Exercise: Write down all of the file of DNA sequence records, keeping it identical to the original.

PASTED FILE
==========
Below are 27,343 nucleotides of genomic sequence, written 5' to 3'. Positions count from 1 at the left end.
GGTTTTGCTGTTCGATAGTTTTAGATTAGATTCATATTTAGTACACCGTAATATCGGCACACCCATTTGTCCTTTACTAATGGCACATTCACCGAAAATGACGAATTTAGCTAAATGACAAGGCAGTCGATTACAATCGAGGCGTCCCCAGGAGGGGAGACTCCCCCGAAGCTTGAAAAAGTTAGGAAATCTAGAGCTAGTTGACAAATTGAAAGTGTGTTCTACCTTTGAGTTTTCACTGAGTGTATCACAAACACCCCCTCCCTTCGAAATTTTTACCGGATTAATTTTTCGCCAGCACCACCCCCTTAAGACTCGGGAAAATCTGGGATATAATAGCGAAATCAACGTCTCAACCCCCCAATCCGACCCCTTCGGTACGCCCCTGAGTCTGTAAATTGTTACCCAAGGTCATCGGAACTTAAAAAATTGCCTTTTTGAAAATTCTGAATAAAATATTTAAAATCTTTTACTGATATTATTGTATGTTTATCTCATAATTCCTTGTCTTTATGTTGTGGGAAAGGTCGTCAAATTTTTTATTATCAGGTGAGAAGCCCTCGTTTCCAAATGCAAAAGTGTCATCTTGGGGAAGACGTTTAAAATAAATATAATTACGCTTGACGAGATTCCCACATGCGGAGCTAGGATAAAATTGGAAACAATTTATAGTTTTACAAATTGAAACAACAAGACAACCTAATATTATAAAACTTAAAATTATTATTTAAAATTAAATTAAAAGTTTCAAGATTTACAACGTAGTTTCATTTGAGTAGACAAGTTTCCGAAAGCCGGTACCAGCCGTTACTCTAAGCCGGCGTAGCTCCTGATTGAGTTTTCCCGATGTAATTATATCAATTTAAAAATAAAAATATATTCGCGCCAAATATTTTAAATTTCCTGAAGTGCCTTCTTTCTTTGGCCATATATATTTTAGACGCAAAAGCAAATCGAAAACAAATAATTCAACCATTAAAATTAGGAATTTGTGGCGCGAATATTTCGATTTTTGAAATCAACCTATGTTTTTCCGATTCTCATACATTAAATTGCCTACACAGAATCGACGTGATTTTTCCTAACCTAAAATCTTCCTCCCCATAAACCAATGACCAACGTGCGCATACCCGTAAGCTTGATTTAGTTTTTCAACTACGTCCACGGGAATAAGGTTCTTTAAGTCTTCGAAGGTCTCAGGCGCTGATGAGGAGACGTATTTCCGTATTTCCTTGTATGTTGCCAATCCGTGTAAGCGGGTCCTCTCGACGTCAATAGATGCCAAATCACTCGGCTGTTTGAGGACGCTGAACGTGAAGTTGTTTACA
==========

Below are 27,343 nucleotides of genomic sequence, written 5' to 3'. Positions count from 1 at the left end.
GGTTTTGCTGTTCGATAGTTTTAGATTAGATTCATATTTAGTACACCGTAATATCGGCACACCCATTTGTCCTTTACTAATGGCACATTCACCGAAAATGACGAATTTAGCTAAATGACAAGGCAGTCGATTACAATCGAGGCGTCCCCAGGAGGGGAGACTCCCCCGAAGCTTGAAAAAGTTAGGAAATCTAGAGCTAGTTGACAAATTGAAAGTGTGTTCTACCTTTGAGTTTTCACTGAGTGTATCACAAACACCCCCTCCCTTCGAAATTTTTACCGGATTAATTTTTCGCCAGCACCACCCCCTTAAGACTCGGGAAAATCTGGGATATAATAGCGAAATCAACGTCTCAACCCCCCAATCCGACCCCTTCGGTACGCCCCTGAGTCTGTAAATTGTTACCCAAGGTCATCGGAACTTAAAAAATTGCCTTTTTGAAAATTCTGAATAAAATATTTAAAATCTTTTACTGATATTATTGTATGTTTATCTCATAATTCCTTGTCTTTATGTTGTGGGAAAGGTCGTCAAATTTTTTATTATCAGGTGAGAAGCCCTCGTTTCCAAATGCAAAAGTGTCATCTTGGGGAAGACGTTTAAAATAAATATAATTACGCTTGACGAGATTCCCACATGCGGAGCTAGGATAAAATTGGAAACAATTTATAGTTTTACAAATTGAAACAACAAGACAACCTAATATTATAAAACTTAAAATTATTATTTAAAATTAAATTAAAAGTTTCAAGATTTACAACGTAGTTTCATTTGAGTAGACAAGTTTCCGAAAGCCGGTACCAGCCGTTACTCTAAGCCGGCGTAGCTCCTGATTGAGTTTTCCCGATGTAATTATATCAATTTAAAAATAAAAATATATTCGCGCCAAATATTTTAAATTTCCTGAAGTGCCTTCTTTCTTTGGCCATATATATTTTAGACGCAAAAGCAAATCGAAAACAAATAATTCAACCATTAAAATTAGGAATTTGTGGCGCGAATATTTCGATTTTTGAAATCAACCTATGTTTTTCCGATTCTCATACATTAAATTGCCTACACAGAATCGACGTGATTTTTCCTAACCTAAAATCTTCCTCCCCATAAACCAATGACCAACGTGCGCATACCCGTAAGCTTGATTTAGTTTTTCAACTACGTCCACGGGAATAAGGTTCTTTAAGTCTTCGAAGGTCTCAGGCGCTGATGAGGAGACGTATTTCCGTATTTCCTTGTATGTTGCCAATCCGTGTAAGCGGGTCCTCTCGACGTCAATAGATGCCAAATCACTCGGCTGTTTGAGGACGCTGAACGTGAAGTTGTTTACA